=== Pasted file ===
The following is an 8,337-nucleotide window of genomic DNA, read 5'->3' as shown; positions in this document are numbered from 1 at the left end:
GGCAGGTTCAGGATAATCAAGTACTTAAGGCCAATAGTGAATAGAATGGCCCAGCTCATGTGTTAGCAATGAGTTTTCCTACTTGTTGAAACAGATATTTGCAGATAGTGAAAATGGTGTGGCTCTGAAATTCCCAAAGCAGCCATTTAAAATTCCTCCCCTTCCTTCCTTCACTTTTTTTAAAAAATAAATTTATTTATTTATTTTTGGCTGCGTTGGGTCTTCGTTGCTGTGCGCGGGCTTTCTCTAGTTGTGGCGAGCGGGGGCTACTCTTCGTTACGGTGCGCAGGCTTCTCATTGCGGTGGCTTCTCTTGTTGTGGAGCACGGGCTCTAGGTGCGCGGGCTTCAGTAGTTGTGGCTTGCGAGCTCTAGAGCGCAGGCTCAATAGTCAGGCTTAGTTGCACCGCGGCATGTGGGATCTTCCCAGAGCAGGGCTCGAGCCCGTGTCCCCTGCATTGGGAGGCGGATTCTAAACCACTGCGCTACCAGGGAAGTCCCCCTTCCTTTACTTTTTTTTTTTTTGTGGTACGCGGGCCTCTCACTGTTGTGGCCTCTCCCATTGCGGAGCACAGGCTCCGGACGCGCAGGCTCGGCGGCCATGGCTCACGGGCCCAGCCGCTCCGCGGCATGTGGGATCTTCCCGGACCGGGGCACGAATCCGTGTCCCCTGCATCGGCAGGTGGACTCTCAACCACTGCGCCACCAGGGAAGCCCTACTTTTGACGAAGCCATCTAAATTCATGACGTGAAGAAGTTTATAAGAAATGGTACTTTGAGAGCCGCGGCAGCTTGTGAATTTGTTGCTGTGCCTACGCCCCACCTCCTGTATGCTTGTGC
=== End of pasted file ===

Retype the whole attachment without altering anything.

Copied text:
The following is an 8,337-nucleotide window of genomic DNA, read 5'->3' as shown; positions in this document are numbered from 1 at the left end:
GGCAGGTTCAGGATAATCAAGTACTTAAGGCCAATAGTGAATAGAATGGCCCAGCTCATGTGTTAGCAATGAGTTTTCCTACTTGTTGAAACAGATATTTGCAGATAGTGAAAATGGTGTGGCTCTGAAATTCCCAAAGCAGCCATTTAAAATTCCTCCCCTTCCTTCCTTCACTTTTTTTAAAAAATAAATTTATTTATTTATTTTTGGCTGCGTTGGGTCTTCGTTGCTGTGCGCGGGCTTTCTCTAGTTGTGGCGAGCGGGGGCTACTCTTCGTTACGGTGCGCAGGCTTCTCATTGCGGTGGCTTCTCTTGTTGTGGAGCACGGGCTCTAGGTGCGCGGGCTTCAGTAGTTGTGGCTTGCGAGCTCTAGAGCGCAGGCTCAATAGTCAGGCTTAGTTGCACCGCGGCATGTGGGATCTTCCCAGAGCAGGGCTCGAGCCCGTGTCCCCTGCATTGGGAGGCGGATTCTAAACCACTGCGCTACCAGGGAAGTCCCCCTTCCTTTACTTTTTTTTTTTTTGTGGTACGCGGGCCTCTCACTGTTGTGGCCTCTCCCATTGCGGAGCACAGGCTCCGGACGCGCAGGCTCGGCGGCCATGGCTCACGGGCCCAGCCGCTCCGCGGCATGTGGGATCTTCCCGGACCGGGGCACGAATCCGTGTCCCCTGCATCGGCAGGTGGACTCTCAACCACTGCGCCACCAGGGAAGCCCTACTTTTGACGAAGCCATCTAAATTCATGACGTGAAGAAGTTTATAAGAAATGGTACTTTGAGAGCCGCGGCAGCTTGTGAATTTGTTGCTGTGCCTACGCCCCACCTCCTGTATGCTTGTGC